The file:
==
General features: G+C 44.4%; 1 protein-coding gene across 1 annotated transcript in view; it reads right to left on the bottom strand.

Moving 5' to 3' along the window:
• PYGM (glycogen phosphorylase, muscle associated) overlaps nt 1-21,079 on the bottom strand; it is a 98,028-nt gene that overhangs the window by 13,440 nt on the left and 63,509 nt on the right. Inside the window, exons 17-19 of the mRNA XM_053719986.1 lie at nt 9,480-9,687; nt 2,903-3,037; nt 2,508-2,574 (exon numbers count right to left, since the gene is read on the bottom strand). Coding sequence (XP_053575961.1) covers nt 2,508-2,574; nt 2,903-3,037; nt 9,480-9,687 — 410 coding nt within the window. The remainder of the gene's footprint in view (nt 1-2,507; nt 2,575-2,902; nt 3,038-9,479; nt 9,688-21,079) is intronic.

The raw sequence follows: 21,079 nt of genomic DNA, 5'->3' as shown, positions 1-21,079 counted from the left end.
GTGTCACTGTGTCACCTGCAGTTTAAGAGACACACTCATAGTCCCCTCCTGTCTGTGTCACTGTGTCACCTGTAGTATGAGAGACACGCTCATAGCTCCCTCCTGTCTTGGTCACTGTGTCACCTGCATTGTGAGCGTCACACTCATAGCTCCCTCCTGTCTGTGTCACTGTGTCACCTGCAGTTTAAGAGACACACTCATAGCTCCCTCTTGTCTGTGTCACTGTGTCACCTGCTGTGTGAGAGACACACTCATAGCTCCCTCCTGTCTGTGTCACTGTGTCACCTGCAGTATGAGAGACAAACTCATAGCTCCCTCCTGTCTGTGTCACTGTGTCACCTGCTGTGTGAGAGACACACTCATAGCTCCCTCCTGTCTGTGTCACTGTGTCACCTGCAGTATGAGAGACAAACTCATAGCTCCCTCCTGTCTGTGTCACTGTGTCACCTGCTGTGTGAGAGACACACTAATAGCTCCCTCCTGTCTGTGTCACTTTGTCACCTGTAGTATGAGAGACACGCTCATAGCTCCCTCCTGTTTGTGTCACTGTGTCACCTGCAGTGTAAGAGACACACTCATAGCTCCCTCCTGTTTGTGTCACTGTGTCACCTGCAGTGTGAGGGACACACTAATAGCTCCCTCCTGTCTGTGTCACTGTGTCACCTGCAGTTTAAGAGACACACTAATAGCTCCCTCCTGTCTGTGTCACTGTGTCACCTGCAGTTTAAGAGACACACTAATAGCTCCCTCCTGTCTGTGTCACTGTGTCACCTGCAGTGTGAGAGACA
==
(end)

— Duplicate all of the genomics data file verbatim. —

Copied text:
General features: G+C 44.4%; 1 protein-coding gene across 1 annotated transcript in view; it reads right to left on the bottom strand.

Moving 5' to 3' along the window:
• PYGM (glycogen phosphorylase, muscle associated) overlaps nt 1-21,079 on the bottom strand; it is a 98,028-nt gene that overhangs the window by 13,440 nt on the left and 63,509 nt on the right. Inside the window, exons 17-19 of the mRNA XM_053719986.1 lie at nt 9,480-9,687; nt 2,903-3,037; nt 2,508-2,574 (exon numbers count right to left, since the gene is read on the bottom strand). Coding sequence (XP_053575961.1) covers nt 2,508-2,574; nt 2,903-3,037; nt 9,480-9,687 — 410 coding nt within the window. The remainder of the gene's footprint in view (nt 1-2,507; nt 2,575-2,902; nt 3,038-9,479; nt 9,688-21,079) is intronic.

The raw sequence follows: 21,079 nt of genomic DNA, 5'->3' as shown, positions 1-21,079 counted from the left end.
GTGTCACTGTGTCACCTGCAGTTTAAGAGACACACTCATAGTCCCCTCCTGTCTGTGTCACTGTGTCACCTGTAGTATGAGAGACACGCTCATAGCTCCCTCCTGTCTTGGTCACTGTGTCACCTGCATTGTGAGCGTCACACTCATAGCTCCCTCCTGTCTGTGTCACTGTGTCACCTGCAGTTTAAGAGACACACTCATAGCTCCCTCTTGTCTGTGTCACTGTGTCACCTGCTGTGTGAGAGACACACTCATAGCTCCCTCCTGTCTGTGTCACTGTGTCACCTGCAGTATGAGAGACAAACTCATAGCTCCCTCCTGTCTGTGTCACTGTGTCACCTGCTGTGTGAGAGACACACTCATAGCTCCCTCCTGTCTGTGTCACTGTGTCACCTGCAGTATGAGAGACAAACTCATAGCTCCCTCCTGTCTGTGTCACTGTGTCACCTGCTGTGTGAGAGACACACTAATAGCTCCCTCCTGTCTGTGTCACTTTGTCACCTGTAGTATGAGAGACACGCTCATAGCTCCCTCCTGTTTGTGTCACTGTGTCACCTGCAGTGTAAGAGACACACTCATAGCTCCCTCCTGTTTGTGTCACTGTGTCACCTGCAGTGTGAGGGACACACTAATAGCTCCCTCCTGTCTGTGTCACTGTGTCACCTGCAGTTTAAGAGACACACTAATAGCTCCCTCCTGTCTGTGTCACTGTGTCACCTGCAGTTTAAGAGACACACTAATAGCTCCCTCCTGTCTGTGTCACTGTGTCACCTGCAGTGTGAGAGACA